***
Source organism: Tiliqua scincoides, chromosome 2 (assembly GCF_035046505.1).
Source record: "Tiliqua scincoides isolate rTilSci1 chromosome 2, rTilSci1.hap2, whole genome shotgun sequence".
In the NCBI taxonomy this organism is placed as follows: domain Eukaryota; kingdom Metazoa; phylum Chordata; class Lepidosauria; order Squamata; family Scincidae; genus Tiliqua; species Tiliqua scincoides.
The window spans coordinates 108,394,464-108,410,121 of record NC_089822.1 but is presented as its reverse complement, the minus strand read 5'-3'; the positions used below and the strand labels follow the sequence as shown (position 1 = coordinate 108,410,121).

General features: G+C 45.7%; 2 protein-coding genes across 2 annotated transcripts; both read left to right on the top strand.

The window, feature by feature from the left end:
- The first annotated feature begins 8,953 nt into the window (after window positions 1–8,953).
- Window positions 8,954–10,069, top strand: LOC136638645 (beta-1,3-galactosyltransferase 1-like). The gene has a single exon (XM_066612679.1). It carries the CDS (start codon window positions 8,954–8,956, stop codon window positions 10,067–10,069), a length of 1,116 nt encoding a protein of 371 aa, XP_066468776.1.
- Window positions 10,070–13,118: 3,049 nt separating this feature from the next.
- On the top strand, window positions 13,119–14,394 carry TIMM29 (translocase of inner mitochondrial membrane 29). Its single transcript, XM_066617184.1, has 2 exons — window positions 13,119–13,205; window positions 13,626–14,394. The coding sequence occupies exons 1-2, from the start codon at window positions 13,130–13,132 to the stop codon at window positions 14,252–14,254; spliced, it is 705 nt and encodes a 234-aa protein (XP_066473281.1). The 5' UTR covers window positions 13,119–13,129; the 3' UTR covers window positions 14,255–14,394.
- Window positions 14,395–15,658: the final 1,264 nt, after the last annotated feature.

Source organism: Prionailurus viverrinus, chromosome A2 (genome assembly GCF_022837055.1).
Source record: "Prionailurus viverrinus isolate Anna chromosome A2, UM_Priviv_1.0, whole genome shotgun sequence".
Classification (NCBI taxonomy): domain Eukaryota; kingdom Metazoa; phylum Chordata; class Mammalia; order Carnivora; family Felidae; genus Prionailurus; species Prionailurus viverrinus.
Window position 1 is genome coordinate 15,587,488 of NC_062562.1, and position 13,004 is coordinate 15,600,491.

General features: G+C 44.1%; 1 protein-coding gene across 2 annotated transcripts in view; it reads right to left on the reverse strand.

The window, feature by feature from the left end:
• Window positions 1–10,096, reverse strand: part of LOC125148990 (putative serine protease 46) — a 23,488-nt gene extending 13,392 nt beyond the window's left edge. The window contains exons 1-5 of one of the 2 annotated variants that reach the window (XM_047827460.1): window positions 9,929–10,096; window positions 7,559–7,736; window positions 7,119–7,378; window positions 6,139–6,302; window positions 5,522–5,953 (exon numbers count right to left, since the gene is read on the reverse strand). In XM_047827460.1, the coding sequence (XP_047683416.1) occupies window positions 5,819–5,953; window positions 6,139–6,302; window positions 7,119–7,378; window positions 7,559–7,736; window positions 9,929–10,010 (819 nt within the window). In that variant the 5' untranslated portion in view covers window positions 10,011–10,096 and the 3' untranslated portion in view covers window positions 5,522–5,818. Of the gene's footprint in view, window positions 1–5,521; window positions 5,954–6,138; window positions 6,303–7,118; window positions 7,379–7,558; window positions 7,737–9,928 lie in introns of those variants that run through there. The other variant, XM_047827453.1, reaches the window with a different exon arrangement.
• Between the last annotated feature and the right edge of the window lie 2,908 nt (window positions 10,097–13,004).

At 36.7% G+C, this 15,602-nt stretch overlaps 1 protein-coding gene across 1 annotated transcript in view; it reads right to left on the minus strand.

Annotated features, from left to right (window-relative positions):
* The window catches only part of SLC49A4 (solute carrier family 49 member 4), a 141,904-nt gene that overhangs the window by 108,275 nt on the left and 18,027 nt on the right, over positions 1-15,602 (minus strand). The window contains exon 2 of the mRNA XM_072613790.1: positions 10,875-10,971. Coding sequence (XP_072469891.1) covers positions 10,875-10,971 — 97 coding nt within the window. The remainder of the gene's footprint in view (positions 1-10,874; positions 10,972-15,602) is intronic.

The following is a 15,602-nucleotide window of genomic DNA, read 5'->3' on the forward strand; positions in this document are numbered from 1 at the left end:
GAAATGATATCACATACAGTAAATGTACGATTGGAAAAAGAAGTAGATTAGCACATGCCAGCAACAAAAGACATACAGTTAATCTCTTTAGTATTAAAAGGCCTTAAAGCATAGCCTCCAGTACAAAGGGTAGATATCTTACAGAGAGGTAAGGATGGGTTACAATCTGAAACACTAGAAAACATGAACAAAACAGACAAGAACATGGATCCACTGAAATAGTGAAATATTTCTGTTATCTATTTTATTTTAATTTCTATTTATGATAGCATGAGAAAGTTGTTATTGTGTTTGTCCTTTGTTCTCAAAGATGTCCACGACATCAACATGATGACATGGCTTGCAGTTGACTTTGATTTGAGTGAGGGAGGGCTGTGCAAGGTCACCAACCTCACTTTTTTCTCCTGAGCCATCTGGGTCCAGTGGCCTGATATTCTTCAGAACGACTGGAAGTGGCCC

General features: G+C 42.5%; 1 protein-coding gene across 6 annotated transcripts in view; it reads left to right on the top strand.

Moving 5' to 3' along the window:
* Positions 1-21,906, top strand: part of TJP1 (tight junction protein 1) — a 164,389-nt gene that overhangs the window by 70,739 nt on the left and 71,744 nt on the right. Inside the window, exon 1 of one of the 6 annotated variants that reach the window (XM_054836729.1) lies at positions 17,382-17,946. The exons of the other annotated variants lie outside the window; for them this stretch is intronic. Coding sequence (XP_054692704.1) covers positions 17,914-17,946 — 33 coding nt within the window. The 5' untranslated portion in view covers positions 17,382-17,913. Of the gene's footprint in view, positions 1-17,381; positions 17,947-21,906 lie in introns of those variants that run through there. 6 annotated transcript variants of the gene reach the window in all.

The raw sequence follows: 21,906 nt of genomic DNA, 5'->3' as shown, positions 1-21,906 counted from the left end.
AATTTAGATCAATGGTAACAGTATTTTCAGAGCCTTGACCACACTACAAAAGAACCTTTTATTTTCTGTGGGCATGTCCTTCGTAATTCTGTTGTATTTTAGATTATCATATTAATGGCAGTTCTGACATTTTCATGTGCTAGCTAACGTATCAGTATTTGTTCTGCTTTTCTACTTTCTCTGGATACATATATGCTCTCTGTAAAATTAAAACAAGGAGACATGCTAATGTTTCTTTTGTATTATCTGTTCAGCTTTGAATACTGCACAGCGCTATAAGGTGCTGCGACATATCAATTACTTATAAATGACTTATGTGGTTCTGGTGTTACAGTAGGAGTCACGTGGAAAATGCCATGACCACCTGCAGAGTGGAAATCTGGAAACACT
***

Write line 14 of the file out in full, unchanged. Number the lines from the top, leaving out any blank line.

Classification (NCBI taxonomy): domain Eukaryota; kingdom Metazoa; phylum Chordata; class Mammalia; order Carnivora; family Felidae; genus Prionailurus; species Prionailurus viverrinus.